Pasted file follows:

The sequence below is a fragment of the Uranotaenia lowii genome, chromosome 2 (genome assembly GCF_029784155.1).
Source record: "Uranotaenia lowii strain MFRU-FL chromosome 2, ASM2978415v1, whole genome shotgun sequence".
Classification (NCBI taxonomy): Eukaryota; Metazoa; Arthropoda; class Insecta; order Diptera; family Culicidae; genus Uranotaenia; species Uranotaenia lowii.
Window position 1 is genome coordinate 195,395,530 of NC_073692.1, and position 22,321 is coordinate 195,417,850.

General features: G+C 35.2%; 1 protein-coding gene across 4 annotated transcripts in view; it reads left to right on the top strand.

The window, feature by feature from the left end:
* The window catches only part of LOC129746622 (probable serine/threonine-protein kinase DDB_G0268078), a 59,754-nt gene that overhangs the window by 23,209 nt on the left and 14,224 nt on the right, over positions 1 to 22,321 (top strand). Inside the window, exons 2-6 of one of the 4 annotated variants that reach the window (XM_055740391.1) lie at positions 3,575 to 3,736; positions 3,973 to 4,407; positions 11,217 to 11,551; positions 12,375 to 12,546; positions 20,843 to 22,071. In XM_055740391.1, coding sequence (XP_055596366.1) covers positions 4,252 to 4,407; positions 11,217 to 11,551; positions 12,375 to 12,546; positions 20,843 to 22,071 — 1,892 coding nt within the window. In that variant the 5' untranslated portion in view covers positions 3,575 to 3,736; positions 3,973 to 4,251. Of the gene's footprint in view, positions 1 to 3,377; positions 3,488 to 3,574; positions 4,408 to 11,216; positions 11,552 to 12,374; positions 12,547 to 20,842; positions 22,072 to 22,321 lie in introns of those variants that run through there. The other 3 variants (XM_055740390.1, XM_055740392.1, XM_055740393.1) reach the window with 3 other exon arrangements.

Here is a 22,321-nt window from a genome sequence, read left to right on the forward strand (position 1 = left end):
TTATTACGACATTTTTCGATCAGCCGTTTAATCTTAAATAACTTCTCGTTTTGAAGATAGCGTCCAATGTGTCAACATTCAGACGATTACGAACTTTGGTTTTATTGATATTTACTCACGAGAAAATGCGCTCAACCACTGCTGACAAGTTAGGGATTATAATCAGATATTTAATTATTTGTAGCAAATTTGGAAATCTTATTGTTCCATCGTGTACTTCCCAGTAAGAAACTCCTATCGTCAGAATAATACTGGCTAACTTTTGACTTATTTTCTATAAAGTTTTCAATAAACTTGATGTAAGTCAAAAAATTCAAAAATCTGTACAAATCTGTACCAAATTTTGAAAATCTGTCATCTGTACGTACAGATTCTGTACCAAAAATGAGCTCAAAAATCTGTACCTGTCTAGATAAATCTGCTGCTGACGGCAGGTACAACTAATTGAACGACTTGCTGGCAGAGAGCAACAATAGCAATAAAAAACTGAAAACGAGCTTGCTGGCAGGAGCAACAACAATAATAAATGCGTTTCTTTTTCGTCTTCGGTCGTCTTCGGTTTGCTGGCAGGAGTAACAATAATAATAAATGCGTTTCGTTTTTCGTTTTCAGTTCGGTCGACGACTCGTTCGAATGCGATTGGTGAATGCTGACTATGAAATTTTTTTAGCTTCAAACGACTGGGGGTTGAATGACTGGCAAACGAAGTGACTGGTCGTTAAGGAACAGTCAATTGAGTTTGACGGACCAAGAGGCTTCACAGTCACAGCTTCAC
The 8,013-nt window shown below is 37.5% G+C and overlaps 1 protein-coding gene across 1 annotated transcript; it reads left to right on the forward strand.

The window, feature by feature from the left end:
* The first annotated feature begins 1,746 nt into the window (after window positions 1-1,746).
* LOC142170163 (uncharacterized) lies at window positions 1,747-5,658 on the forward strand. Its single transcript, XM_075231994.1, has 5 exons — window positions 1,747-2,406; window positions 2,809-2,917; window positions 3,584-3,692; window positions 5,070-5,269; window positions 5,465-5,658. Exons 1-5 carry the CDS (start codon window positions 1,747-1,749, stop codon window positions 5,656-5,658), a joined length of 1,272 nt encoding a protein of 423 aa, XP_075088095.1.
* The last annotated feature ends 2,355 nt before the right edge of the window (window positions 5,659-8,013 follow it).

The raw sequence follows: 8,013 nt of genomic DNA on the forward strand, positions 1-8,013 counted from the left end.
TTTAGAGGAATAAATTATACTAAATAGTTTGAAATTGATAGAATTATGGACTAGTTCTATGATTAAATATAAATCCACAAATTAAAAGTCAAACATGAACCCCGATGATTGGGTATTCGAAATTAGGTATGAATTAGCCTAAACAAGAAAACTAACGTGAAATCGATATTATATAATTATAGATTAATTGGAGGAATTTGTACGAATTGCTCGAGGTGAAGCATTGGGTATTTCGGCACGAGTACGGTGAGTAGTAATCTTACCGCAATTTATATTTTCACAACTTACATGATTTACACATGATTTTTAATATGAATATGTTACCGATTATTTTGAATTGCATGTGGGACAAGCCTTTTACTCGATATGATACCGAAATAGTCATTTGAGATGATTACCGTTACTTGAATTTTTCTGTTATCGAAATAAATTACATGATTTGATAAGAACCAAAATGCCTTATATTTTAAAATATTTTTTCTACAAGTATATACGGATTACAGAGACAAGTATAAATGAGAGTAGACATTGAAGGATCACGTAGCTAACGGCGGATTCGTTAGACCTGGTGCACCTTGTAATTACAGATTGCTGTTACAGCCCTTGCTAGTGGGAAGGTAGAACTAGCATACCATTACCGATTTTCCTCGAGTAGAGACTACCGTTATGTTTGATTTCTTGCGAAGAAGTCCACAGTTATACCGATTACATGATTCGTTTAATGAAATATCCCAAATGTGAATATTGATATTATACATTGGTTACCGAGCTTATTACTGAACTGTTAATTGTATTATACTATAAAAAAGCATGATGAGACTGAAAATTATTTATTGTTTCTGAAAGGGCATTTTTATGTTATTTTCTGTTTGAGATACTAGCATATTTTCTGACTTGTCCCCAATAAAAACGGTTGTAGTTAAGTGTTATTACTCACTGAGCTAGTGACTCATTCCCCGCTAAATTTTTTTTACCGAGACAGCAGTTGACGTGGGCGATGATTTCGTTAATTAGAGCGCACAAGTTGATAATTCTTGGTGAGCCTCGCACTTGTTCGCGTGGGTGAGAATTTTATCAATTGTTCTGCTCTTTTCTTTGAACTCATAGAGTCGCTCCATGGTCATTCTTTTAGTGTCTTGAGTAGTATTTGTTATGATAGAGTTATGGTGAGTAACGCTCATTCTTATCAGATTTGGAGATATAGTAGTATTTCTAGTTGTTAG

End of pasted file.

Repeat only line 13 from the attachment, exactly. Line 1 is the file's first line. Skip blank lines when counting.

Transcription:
* LOC142170163 (uncharacterized) lies at window positions 1,747-5,658 on the forward strand. Its single transcript, XM_075231994.1, has 5 exons — window positions 1,747-2,406; window positions 2,809-2,917; window positions 3,584-3,692; window positions 5,070-5,269; window positions 5,465-5,658. Exons 1-5 carry the CDS (start codon window positions 1,747-1,749, stop codon window positions 5,656-5,658), a joined length of 1,272 nt encoding a protein of 423 aa, XP_075088095.1.